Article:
James N. Sturgis

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Understanding how the lipid environment influences transmembrane helix association requires thermodynamic measurements that can be interpreted in terms of specific chemical interactions. We have used Förster resonance energy transfer to measure dimerization of the glycophorin A transmembrane helix in detergent micelles. The observed Kd is at least two(More)
Pheromone-binding proteins (PBPs), located in the sensillum lymph of pheromone-responsive antennal hairs, are thought to transport the hydrophobic pheromones to the chemosensory membranes of olfactory neurons. It is currently unclear what role PBPs may play in the recognition and discrimination of species-specific pheromones. We have investigated the(More)
Despite extensive studies, the molecular mechanisms of Tau binding to microtubules (MTs) and its consequences on MT stability still remain unclear. It is especially true in cells where the spatiotemporal distribution of Tau-MT interactions is unknown. Using Förster resonance energy transfer (FRET), we showed that the Tau-MT interaction was distributed along(More)
We have examined mutants in the core light-harvesting complex of Rhodobacter sphaeroides in which the tryptophan residues located at positions alpha+11, beta+6, and beta+9 have been mutated to each of the three other aromatic amino acids, namely tyrosine, phenylalanine, and histidine. We confirm that the alpha+11 residue and show that the beta+9 residue(More)
The Tol-Pal system of Escherichia coli is required for the maintenance of outer membrane stability. Recently, proton motive force (pmf) has been found to be necessary for the co-precipitation of the outer membrane lipoprotein Pal with the inner membrane TolA protein, indicating that the Tol-Pal system forms a transmembrane link in which TolA is energized.(More)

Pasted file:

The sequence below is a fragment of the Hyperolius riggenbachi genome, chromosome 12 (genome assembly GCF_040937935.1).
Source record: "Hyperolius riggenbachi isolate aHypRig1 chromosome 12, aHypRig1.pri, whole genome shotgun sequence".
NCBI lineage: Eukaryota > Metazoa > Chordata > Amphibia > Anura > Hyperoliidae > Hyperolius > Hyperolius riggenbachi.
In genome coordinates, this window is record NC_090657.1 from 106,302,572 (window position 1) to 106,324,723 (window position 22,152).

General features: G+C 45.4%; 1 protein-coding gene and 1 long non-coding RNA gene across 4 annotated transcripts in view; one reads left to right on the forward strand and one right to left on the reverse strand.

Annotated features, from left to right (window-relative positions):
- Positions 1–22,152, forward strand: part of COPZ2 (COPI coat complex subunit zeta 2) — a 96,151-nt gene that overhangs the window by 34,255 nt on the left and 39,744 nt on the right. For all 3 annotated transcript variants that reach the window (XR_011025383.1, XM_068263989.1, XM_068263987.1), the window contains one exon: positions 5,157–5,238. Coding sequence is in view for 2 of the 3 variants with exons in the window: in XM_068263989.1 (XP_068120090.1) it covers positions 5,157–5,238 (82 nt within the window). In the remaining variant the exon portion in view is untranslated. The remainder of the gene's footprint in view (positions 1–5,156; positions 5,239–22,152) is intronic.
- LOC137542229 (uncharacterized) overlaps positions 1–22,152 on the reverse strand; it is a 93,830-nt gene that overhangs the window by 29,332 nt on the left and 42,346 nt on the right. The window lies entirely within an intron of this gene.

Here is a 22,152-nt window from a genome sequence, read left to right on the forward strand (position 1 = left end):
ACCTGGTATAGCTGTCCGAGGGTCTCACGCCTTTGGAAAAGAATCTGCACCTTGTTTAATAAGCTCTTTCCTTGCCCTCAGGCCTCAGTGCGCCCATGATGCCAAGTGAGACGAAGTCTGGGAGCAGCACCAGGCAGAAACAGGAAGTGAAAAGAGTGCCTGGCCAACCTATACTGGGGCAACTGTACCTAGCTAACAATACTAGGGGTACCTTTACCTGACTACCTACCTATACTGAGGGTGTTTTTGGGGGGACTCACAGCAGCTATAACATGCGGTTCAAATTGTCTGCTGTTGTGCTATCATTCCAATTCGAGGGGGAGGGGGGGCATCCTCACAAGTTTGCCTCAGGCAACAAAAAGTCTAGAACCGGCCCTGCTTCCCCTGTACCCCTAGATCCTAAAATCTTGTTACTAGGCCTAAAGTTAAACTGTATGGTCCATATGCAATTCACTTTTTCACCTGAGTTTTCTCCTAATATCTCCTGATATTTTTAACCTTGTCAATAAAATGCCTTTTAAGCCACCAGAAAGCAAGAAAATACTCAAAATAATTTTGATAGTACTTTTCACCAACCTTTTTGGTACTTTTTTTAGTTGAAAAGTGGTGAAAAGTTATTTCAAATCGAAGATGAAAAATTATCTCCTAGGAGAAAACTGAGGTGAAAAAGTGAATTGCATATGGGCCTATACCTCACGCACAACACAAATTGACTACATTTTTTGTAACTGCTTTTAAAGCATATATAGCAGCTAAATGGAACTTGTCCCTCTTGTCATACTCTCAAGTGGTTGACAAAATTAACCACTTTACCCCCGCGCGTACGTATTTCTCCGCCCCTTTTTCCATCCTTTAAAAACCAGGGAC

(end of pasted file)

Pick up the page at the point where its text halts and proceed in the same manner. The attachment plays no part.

The type II secretion pathway of Pseudomonas aeruginosa is involved in the extracellular release of various toxins and hydrolytic enzymes such as exotoxin A and elastase. This pathway requires the function of a macromolecular complex called the Xcp secreton. The Xcp secreton shares many features with the machinery involved in type IV pilus assembly. More(More)
Pseudomonas aeruginosa controls the production of many exoproteins and secondary metabolites via a hierarchical quorum sensing (QS) regulatory cascade involving the LuxR-like proteins LasR, RhlR and their cognate signal molecules N-(3-oxododecanoyl)-l-homoserine lactone (3O-C12-HSL) and N-(butanoyl)-l-homoserine lactone (C4-HSL). The finding of a third(More)
Aerobic photosynthetic bacteria possess the unusual characteristic of producing different classes of carotenoids. In this study, we demonstrate the presence of two distinct crt gene clusters involved in the synthesis of spirilloxanthin and canthaxanthin in a Bradyrhizobium strain. Each cluster contains the genes crtE, crtB, and crtI leading to the common(More)
In addition to providing the earliest surface images of a native photosynthetic membrane at submolecular resolution, examination of the intracytoplasmic membrane (ICM) of purple bacteria by atomic force microscopy (AFM) has revealed a wide diversity of species-dependent arrangements of closely packed light-harvesting (LH) antennae, capable of fulfilling the(More)